L’evento è aperto all’intera comunità di studiosi e architetti che operano in questo settore e che potranno partecipare come uditori mediante la piattaforma on line.

link: https://meet.google.com/fvb-wjkv-uze

 

Contemporary architectural publishing

G. STRAPPA

Contemporary architectural publishing

U + D  Editorial N.1

In order to understand the state of contemporary architectural publishing, I believe we should re-read the articles that launched new phases in the great journals of the past. Take, for example, the courageous editorial published in 1941 in «Costruzioni-Casabella», issue n. 157, where Giuseppe Pagano attacked mannerist traditionalism and monumental obsessions, initiating a discussion on the formalism of Fascist architecture which was to influence the architectural debate right up to the present day. Or take that of Ernesto Nathan Rogers, published in 1954 in «Casabella-Continuità», issue n. 199, where the famous quote by Marcus Aurelius “He who sees present things sees all that has been since the dawn of time and what will come about for all eternity because they are all of the same nature and species”, posed dynamic and highly topical questions concerning the relationship with history, the design merits of existing buildings and conservation as a creative act. Or take George Howe’s academic discourse, published as an editorial in the first issue of «Perspecta» in 1952, on training architects to be creators of a synthesis that draws together different disciplines, on architecture as the art of feeling, doing and thinking which influenced the future characteristics of Yale School of Architecture and had enormous influence on the Italian field as well.

It was a time when the choice of what topic and text should be published was made by editors who were often architects, just as the authors of the articles were often active draughtsmen who, as well as being interested in maintaining the high quality of the journal and taking pride in it, all had a common concept of architecture that was generally shared, though expressed in a multitude of different results. What is worth noting is that in re-reading these texts and comparing them with the rest of the pages in those magazines, we cannot detect any similarity, even fleeting, with the state of contemporary architectural publishing; compared to the selfless commitment that those editorials expressed, today’s situation stands out in all its distressing, novel triviality. Of course, the entertainment architecture churned out by top professional practices and designers riding on the crest of a wave cannot help but spill over onto the glossy pages of the most popular magazines, thronging articles and reviews. It is the market itself that dictates this, the strong link between a product that suits sales conditions and suitable advertising, in line with the needs of distribution. In contrast, what leaves us aghast is this form of publishing’s total, meek adherence to its role as a large or small hub serving a sector that specialises in communication, the Internet’s addiction to neutrality, with the result that it goes from being a potential instrument of freedom to one of approval and, at the same time, escapism.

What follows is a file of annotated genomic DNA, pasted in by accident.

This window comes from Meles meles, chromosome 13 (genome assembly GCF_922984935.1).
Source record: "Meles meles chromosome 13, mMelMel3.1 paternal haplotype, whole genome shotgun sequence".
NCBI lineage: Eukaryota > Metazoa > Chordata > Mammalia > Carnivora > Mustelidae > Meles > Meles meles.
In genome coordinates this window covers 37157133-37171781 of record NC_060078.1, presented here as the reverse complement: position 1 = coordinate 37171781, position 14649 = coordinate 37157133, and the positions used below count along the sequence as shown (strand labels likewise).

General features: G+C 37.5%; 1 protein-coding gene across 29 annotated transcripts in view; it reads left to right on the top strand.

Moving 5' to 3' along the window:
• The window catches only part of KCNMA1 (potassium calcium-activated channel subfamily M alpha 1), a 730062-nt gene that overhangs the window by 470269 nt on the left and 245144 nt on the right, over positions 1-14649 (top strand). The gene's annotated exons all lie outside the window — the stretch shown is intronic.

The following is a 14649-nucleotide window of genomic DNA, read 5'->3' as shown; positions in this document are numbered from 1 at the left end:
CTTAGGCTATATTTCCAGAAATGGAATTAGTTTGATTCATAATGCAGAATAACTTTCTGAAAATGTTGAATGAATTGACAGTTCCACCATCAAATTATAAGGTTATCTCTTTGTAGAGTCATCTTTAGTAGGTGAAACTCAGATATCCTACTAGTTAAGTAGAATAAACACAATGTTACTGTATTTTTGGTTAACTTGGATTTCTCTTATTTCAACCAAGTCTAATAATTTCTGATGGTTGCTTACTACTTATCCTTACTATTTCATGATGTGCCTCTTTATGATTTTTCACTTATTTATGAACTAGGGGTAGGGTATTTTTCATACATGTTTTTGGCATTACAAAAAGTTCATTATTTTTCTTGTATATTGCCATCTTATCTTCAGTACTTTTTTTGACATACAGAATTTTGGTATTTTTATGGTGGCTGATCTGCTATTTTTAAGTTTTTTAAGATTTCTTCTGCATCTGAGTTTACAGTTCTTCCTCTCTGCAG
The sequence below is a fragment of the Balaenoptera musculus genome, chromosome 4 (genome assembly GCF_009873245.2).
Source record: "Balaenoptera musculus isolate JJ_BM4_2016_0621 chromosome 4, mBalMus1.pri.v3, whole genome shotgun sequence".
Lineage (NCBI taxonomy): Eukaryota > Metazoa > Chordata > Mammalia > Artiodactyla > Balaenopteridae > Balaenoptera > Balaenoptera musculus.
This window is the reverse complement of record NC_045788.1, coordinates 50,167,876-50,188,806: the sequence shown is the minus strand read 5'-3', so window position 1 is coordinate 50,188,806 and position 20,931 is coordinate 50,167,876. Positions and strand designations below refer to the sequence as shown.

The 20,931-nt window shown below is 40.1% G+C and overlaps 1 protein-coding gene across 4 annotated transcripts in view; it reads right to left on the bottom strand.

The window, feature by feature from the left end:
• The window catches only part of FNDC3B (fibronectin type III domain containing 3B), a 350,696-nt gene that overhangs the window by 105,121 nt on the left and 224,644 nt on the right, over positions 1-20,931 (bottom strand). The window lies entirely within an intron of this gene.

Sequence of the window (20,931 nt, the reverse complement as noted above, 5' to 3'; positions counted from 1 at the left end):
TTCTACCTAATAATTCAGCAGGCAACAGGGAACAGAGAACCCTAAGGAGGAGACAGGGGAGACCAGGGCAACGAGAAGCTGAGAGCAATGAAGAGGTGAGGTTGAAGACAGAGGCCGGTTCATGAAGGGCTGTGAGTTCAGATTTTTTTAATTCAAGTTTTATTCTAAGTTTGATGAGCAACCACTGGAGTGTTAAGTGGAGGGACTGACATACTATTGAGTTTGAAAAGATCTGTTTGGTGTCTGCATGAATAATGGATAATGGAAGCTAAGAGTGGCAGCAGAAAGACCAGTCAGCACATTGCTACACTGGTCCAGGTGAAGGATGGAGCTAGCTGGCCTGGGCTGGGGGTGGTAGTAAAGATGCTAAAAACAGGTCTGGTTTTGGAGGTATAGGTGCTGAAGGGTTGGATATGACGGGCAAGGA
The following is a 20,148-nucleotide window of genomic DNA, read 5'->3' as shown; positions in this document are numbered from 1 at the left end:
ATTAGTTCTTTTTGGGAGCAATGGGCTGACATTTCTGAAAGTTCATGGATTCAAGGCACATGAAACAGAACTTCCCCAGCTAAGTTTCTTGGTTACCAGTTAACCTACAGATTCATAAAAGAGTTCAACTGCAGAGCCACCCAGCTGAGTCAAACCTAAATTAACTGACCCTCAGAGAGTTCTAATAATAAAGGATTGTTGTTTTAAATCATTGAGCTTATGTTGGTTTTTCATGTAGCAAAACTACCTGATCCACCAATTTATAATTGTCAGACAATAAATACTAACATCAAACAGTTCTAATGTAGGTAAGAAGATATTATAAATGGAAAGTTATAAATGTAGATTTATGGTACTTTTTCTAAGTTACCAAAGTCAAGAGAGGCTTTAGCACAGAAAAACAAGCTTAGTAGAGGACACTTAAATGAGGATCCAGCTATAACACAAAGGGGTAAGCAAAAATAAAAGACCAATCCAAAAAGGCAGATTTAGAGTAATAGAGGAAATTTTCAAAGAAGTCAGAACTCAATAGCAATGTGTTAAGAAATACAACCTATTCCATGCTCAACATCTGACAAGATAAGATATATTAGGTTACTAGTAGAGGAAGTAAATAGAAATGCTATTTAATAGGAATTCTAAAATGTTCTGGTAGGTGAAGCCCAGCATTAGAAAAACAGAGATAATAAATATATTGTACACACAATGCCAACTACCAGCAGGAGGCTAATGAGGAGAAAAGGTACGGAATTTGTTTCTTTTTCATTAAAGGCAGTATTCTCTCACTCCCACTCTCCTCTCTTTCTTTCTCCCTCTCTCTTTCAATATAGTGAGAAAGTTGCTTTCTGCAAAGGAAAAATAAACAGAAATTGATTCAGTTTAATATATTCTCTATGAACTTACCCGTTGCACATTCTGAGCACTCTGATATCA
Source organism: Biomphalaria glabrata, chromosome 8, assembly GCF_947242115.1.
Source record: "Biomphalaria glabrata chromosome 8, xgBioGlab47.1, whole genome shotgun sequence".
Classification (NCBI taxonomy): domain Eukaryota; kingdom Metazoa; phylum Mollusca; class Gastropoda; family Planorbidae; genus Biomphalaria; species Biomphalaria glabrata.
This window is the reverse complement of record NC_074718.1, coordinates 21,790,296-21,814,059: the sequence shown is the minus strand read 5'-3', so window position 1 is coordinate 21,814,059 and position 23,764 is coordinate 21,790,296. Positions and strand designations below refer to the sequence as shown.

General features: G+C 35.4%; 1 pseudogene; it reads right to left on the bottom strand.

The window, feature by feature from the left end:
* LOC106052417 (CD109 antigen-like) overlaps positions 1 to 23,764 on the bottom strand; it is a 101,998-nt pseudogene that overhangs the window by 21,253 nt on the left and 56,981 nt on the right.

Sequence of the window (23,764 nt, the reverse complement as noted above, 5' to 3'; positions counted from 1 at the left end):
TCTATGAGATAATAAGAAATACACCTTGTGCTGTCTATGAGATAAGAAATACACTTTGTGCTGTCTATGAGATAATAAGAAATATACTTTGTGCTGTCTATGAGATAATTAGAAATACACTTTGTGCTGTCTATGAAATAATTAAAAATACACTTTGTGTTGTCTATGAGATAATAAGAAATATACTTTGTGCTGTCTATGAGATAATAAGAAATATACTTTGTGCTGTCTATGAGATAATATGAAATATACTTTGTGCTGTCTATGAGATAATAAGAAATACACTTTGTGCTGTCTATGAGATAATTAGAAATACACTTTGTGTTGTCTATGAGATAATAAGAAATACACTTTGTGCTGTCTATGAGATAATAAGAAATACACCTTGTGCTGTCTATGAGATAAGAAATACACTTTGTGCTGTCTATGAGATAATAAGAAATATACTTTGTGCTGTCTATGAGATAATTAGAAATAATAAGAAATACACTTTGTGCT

We no longer even feel the need for a critique of the articles published nor for suggestions when we read these journals; instead, the reader comes across a series of perfect photographs taken by famous photographers, accompanied by a text that is purely meant to be decorative or, if you like, graphic: filling empty spaces, mimicking alignments. For some time now, articles that could cause irritation, stir up debate and controversy capable of generating real knowledge have not been published. What’s more, no one misses them either. After all, it is this very democracy of consumption, the choices induced by those who buy and leaf through these magazines, that is the naive pretext used to justify such a situation. Furthermore, it is a situation that corresponds to an architectural market where an immediately satisfying novelty, no matter how unrealistic or useless, is more important than corroborating a truth manifested by others or contributing to forming a shared heritage. It is a commercial circuit that generates legends and heroes, inexplicable masterpieces and truths that do not require any proof and are based only on the might of media approval. In such circumstances, it is clear that we are offered no real choice or alternative, the basic condition for all freedoms: every single new issue of such magazines, with the odd exception, reveals a world of opportunism, repudiation and manneristic revolutions that only help sustain a spectacle that is actually increasingly unpalatable, as proven by the unprecedented crisis the industry is currently experiencing. And yet it seems that some of these magazines have now been entrusted with the quasi-institutional role of establishing what is culture in architecture and what isn’t, who the authors with new messages worth heeding are and who are not.